“For years I thought I was pretty in tune with what it was to be LGBTQ+. After all, lots of my friends, acquaintances and frenemies are from the community. Then I read a book by Matthew Todd called 'Straight Jacket'. It was a game changer for me” wrote Rankin on his Facebook profile. “Within three chapters, I realised how little this middle-aged, straight man knew. I had no clue how tough it could be, and that even the most casual of remarks could have such a negative impact. I’ve definitely been guilty of thoughtless comments and assumptions, and I want to continue to learn, understand and appreciate what people go through on a daily basis. So, when it came to working on this Switchboard LGBT+ Helpline campaign, I knew we had to help. Too many people out there feel alone and isolated with no one to talk to and nowhere to go, but this isn’t the case. #Switchboard offers a safe space to discuss anything; from coming out, to trans issues, to work queries, to LGBTQ+ places to go in your area, they are at the end of the phone, on email and instant messenger, with the sole aim of listening and helping. And with new analysis from The Guardian showing that homophobic hate crimes have more than doubled since 2014 across England and Wales and transphobic attacks have trebled over the same period, this fantastic organization is needed now more so than ever. We need to spread the word and let people know that Switchboard is here and ready to give anyone and everyone a #safespace” he adds. 

    The campaign hits all the right notes as homophobia is on the rise with LGBT people facing “shocking levels of hate crimes and discrimination” -according to a 2017 survey by the charity based on YouGov polling of more than 5,000 LGBT people, one in five had experienced a hate crime or incident because of their sexual orientation in the previous year. The report also said four in five anti-LGBT hate crimes went unreported, with younger victims particularly reluctant to go to the police notes AlJazeera.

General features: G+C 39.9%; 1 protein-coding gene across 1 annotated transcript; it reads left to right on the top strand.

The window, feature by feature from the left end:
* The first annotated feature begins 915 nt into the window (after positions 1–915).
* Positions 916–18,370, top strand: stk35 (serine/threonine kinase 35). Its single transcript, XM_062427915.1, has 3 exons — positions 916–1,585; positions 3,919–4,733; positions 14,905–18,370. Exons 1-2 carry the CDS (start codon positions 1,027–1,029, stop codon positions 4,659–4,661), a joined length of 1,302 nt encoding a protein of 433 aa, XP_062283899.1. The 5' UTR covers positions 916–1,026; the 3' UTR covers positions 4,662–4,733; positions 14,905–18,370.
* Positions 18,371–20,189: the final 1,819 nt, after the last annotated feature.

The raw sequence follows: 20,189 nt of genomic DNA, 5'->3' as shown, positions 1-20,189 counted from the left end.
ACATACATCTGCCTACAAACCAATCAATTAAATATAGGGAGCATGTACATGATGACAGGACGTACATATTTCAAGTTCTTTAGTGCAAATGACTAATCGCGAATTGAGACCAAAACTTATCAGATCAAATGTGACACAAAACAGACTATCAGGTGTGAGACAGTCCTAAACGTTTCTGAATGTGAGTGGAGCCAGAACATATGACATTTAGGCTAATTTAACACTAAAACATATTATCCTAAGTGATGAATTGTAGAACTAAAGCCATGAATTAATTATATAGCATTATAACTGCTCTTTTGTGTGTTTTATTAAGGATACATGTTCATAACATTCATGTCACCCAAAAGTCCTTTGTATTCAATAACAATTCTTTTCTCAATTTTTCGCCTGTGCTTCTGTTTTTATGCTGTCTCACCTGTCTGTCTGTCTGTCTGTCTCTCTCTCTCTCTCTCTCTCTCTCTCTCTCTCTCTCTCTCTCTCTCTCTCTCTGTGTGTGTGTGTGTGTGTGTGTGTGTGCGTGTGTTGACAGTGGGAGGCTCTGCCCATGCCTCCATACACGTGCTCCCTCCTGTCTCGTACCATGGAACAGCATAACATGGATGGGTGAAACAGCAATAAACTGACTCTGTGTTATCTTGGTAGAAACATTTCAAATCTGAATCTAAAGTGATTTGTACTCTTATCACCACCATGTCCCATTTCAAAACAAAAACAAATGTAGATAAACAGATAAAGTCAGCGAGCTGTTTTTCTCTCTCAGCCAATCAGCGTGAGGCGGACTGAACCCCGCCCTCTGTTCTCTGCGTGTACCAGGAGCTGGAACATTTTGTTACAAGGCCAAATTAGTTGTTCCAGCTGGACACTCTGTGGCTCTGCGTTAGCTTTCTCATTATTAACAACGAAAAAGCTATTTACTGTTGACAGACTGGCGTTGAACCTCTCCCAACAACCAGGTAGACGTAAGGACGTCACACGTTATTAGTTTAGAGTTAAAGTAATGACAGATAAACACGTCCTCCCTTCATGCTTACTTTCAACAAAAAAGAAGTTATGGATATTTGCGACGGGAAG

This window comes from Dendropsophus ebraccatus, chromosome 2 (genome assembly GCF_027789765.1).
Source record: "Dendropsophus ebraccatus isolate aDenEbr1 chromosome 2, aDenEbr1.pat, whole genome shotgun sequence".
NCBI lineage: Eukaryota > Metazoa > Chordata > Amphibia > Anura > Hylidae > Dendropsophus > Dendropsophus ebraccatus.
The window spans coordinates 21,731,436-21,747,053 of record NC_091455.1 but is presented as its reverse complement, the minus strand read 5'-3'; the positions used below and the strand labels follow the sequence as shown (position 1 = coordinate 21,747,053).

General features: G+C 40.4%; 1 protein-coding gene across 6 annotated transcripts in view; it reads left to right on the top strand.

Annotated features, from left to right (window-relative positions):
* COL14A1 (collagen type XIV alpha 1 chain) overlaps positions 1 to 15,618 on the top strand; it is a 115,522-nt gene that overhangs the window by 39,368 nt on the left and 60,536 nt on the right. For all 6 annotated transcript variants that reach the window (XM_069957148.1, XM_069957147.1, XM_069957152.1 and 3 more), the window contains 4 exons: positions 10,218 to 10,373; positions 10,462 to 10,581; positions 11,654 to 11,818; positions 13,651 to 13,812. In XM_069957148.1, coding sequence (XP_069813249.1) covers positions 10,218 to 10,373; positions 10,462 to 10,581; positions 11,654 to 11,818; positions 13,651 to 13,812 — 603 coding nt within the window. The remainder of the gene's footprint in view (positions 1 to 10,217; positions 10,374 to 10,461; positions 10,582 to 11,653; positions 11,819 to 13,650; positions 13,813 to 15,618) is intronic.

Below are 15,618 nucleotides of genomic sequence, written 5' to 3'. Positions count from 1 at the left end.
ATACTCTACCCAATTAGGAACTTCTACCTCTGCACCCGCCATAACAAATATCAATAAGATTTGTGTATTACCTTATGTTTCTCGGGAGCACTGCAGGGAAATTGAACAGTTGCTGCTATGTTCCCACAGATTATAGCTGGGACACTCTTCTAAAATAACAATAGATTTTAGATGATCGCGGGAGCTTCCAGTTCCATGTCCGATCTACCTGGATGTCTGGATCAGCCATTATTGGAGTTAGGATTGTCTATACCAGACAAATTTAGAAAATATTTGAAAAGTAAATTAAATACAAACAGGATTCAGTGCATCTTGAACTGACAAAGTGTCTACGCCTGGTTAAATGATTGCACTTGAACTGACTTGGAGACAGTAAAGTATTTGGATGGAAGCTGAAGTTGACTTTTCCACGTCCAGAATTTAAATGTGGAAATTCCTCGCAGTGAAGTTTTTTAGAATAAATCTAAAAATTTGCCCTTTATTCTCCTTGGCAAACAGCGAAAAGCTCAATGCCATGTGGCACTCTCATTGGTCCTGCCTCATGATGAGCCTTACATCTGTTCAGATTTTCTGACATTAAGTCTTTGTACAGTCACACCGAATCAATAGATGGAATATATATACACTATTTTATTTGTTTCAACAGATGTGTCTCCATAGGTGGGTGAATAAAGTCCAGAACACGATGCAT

London's Metropolitan Police confirmed the rise in hate crimes, saying the number of incidents went up from 1,488 in 2014 to 2,308 last year. In May, two women on a London bus were physically attacked because they refused to kiss as demanded by a group of men.

    The number of transgender hate crimes recorded by the police in England, Scotland and Wales rose by 81 percent last year compared with 2017, according to data collected by the BBC.

    Meanwhile in Russia the LGBT activist community is targeted, listed and killed reports radio Free Europe. Obviously, Safe Space is more than needed in UK and beyond.

    Read more here.

  • Monospace fonts: this #fontsunday your love is monospaced

    Today's #fontsunday is dedicated to #Monospace and Design Museum calls Twitter to pay its tribute to the typefaces whose letters and characters each occupy the same amount of horizontal space.

    A monospaced font, also called a fixed-pitch, fixed-width, or non-proportional font, is the opposite os the variable-width fonts, where the letters and spacings have different widths.

    Monospaced fonts are customary on typewriters and for typesetting computer code and were widely used in early computers and computer terminals, which often had extremely limited graphical capabilities. 

    Popular in computer displays as ever monospaced fonts are usually the default typeface due to the readability of source code, which is often heavily reliant on distinctions involving individual symbols, they provide. 

    Monospaced fonts are also associated with the creation and viewing of ASCII and ANSI art. Some poetry composed monospaced on typewriters or computers also depends on the vertical alignment of character columns. E. E. Cummings' poetry is often set in monospaced type for this reason.